American money and diplomats helped forge the world’s newest nation, South Sudan, in 2011 – giving more than $2 billion to the fledging country. Now, just four years later, the country whose creation was supposed to end the tragic cycle of Sudanese slaughter is falling apart as locals say a new wave of violence is only just beginning.
According to international security agents on the ground, the threat of all-out civil war has grown significantly in the last month, and the U.S. and United Nations may not be prepared to deal with the violence -- and the refugees it creates.
In one case, more than 50,000 refugees from one tribe have been rounded up and kept in a camp on the outskirts of the capital city of Juba. Widespread atrocities are being reported by numerous international aid groups including the United Nations, which states more than 100,000 people have fled their homes. Human Rights Watch reports killings of women and children, brutal gang rapes and repeated attacks on civilians.
The developments have fueled criticism of the Obama administration’s handling of South Sudan aid and negotiations with its government.
“All that money given by the U.S. to the South Sudanese government should have had checks and balances and accountability. It wasn’t and the money was just distributed amongst the two leading tribes. It’s a big mess … and another genocide situation may be in the works,” according to one international security contractor on the ground in the country.
South Sudanese Regional Governor Joseph Bakosoro has been mostly supportive of U.S. efforts but echoes the criticism of international security personnel.
“We are losing the rule of law. The U.S. should have done things differently. Money was given, but not any direction,” he said. “Giving money is not enough. Where is the money going to and who is benefitting from it? The money wasn’t used for what it was intended for. The U.S. needs to find another approach to right what is wrong.”
There are 64 tribes all told in South Sudan, but the State Department and the Intergovernmental Authority on Development (IGAD) have been negotiating an agreement that is dividing power between just two tribes, the Dinka and Nuer.
“It is going to be one big ugly mess and there is no intention of holding a national election ... a dictatorship is coming,” said one operator on the ground in Juba. “[South Sudanese leaders] don’t know what right is … they don’t know what right looks like and we just gave them money without showing them the way … very similar to what we did with the nation building in Afghanistan and Iraq.”
Bakosoro adds, “I am worried about our security, we thought the forces were to protect our people … but they have turned against us.”
The fighting rages on as President Obama lands in Africa for a two-nation tour that does not include South Sudan.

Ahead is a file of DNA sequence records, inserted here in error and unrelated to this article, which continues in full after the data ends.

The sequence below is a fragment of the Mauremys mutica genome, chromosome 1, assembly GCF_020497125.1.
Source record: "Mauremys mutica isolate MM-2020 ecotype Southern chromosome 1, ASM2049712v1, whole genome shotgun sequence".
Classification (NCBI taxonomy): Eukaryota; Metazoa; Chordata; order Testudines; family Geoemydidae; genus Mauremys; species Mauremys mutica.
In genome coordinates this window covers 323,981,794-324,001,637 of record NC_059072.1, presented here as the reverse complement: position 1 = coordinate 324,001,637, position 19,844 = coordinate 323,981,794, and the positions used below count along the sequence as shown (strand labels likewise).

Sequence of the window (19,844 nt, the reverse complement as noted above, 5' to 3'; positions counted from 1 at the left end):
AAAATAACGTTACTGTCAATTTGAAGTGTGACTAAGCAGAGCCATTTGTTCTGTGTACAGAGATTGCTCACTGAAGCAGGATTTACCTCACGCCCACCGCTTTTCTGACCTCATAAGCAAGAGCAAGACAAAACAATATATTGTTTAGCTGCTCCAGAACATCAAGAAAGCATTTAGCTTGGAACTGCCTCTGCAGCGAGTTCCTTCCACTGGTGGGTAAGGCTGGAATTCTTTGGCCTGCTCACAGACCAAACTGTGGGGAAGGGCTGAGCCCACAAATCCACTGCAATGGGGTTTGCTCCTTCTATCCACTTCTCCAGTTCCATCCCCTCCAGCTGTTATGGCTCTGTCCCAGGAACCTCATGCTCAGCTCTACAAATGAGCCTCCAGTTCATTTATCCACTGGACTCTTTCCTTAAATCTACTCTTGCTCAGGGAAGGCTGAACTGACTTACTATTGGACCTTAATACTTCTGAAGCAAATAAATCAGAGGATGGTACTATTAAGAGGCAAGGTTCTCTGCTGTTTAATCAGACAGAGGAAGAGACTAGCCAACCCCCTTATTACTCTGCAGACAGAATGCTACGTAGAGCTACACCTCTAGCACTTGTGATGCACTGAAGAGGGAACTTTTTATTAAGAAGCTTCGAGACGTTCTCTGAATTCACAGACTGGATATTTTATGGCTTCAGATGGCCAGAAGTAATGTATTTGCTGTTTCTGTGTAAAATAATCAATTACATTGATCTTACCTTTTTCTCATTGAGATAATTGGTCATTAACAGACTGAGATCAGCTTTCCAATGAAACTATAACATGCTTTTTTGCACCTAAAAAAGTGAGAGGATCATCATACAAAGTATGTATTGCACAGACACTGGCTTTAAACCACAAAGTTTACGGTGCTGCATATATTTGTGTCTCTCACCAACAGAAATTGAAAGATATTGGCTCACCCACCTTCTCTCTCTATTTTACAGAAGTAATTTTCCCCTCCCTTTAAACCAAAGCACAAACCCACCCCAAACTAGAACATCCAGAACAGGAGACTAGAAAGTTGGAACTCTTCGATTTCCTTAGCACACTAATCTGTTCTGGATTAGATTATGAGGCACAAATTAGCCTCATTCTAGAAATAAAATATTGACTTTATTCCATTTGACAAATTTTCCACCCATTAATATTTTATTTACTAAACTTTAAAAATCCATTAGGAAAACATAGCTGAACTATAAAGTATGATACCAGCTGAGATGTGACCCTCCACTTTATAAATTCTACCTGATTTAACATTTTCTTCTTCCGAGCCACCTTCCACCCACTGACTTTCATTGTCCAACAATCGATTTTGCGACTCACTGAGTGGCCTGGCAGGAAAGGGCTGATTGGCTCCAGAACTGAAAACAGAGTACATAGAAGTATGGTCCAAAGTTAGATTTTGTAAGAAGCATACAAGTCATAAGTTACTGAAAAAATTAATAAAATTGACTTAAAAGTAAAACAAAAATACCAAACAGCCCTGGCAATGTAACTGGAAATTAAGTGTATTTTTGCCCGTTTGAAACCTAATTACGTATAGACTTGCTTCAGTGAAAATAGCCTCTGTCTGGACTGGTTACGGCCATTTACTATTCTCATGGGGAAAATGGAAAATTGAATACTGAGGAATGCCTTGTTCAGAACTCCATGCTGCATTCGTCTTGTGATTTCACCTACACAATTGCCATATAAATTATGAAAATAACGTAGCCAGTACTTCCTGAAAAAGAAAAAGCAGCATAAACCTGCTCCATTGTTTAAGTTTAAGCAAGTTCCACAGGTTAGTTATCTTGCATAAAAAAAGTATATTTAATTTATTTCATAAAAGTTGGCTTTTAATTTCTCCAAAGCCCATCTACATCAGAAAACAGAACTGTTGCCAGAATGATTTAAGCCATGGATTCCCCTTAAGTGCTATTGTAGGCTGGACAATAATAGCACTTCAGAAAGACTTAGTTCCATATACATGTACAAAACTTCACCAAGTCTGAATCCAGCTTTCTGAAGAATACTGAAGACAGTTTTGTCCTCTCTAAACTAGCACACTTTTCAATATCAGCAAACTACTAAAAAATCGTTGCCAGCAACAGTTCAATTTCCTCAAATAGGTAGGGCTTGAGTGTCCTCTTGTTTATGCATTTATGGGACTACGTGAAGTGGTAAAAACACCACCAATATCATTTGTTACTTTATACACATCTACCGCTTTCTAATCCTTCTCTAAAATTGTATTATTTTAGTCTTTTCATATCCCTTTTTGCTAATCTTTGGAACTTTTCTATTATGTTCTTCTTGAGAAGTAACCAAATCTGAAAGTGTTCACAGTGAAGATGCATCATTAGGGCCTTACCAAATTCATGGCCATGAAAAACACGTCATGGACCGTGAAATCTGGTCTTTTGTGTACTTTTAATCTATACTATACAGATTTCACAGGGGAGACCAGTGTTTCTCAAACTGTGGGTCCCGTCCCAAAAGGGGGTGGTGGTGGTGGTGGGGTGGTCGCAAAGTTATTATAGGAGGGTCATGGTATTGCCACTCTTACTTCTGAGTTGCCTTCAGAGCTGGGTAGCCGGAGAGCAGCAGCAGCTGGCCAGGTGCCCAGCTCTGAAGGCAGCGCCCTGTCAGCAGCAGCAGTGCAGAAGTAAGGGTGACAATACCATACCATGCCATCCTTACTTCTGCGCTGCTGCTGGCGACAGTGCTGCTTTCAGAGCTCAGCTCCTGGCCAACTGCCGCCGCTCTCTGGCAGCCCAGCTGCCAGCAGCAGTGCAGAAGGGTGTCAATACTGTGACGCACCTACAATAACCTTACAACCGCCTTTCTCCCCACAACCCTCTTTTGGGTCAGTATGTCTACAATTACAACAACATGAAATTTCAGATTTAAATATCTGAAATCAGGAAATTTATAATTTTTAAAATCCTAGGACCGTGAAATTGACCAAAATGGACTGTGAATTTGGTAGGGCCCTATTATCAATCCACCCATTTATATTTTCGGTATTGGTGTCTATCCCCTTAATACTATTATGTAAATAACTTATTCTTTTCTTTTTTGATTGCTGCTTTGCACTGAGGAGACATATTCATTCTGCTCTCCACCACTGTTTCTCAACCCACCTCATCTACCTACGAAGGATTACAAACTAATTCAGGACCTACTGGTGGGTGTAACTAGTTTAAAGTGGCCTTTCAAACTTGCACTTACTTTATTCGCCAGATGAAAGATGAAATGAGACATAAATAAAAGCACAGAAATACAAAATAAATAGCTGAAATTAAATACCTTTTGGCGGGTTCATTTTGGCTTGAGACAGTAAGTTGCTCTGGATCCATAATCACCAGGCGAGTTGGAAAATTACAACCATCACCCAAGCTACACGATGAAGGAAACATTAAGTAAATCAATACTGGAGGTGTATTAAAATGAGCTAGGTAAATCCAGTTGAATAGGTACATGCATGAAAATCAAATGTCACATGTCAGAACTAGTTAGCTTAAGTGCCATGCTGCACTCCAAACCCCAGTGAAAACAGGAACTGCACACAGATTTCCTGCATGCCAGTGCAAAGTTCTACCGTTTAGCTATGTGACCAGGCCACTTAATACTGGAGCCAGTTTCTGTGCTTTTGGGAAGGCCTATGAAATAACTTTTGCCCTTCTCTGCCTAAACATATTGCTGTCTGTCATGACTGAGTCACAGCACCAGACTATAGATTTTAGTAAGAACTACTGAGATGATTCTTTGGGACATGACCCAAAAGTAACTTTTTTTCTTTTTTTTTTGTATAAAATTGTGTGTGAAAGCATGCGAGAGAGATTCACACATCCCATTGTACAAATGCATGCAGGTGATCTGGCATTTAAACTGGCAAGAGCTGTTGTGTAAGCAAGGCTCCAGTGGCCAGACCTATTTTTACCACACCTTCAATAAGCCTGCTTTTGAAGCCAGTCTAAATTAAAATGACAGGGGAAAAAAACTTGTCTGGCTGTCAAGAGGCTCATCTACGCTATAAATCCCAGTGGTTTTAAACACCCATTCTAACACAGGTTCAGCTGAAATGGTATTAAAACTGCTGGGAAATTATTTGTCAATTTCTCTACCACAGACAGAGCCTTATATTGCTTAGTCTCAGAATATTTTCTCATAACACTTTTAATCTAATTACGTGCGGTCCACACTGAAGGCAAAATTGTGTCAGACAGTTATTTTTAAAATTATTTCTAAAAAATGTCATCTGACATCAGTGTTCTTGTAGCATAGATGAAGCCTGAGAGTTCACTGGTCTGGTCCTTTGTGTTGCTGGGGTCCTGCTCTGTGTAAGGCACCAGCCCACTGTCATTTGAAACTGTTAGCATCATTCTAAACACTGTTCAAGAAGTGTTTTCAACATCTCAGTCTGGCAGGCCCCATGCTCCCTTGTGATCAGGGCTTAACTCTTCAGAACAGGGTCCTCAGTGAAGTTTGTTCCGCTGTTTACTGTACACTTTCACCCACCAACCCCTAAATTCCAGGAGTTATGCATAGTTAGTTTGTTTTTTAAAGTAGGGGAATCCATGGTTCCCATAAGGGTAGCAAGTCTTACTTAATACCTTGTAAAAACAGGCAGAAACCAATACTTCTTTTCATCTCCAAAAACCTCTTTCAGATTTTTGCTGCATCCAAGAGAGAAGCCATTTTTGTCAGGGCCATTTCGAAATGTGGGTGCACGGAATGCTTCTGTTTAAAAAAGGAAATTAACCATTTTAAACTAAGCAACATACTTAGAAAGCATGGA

At Wednesday’s White House briefing, National Security Advisor Susan Rice was asked about the deteriorating situation. “We have worked long and hard in partnership with the countries in the region to try to broker a lasting peace agreement in South Sudan,” she said. “Thus far, the sides have put their own personal power and wealth ahead of the interests of their people and have refused to accept numerous rational proposals for a peaceful resolution of the conflict.”
To make matters more delicate, the United States currently has special forces training locals near an airfield in the western part of the country -- an area that would become entangled in a South Sudanese civil war. One international security officer told Fox News that U.S. special forces trainers could be in danger of being choked off. He says they are “mostly young guys” who are watching the situation very closely.
Before South Sudan’s split from Sudan in 2011, the region had been racked by civil war and tribal violence, which ultimately helped fuel the genocide in the western region of Darfur in 2003. The conflict continues to draw significant international attention, aid and pressure on leaders to end the violence.
The country also is strategically located in the heart of Africa, which has led to some criticism in years past about American and European intentions in the region. The country has oil reserves, land for crop cultivation, strong water sources, and gold and mercury mines.
While the administration heralded the creation of South Sudan, the tone has changed. Obama recently said, “the situation in and in relation to South Sudan, which has been marked by activities that threaten the peace, security, or stability of South Sudan and the surrounding region, including widespread violence and atrocities, human rights abuses, recruitment and use of child soldiers, attacks on peacekeepers, and obstruction of humanitarian operations, continues to pose an unusual and extraordinary threat to the national security and foreign policy of the United States.”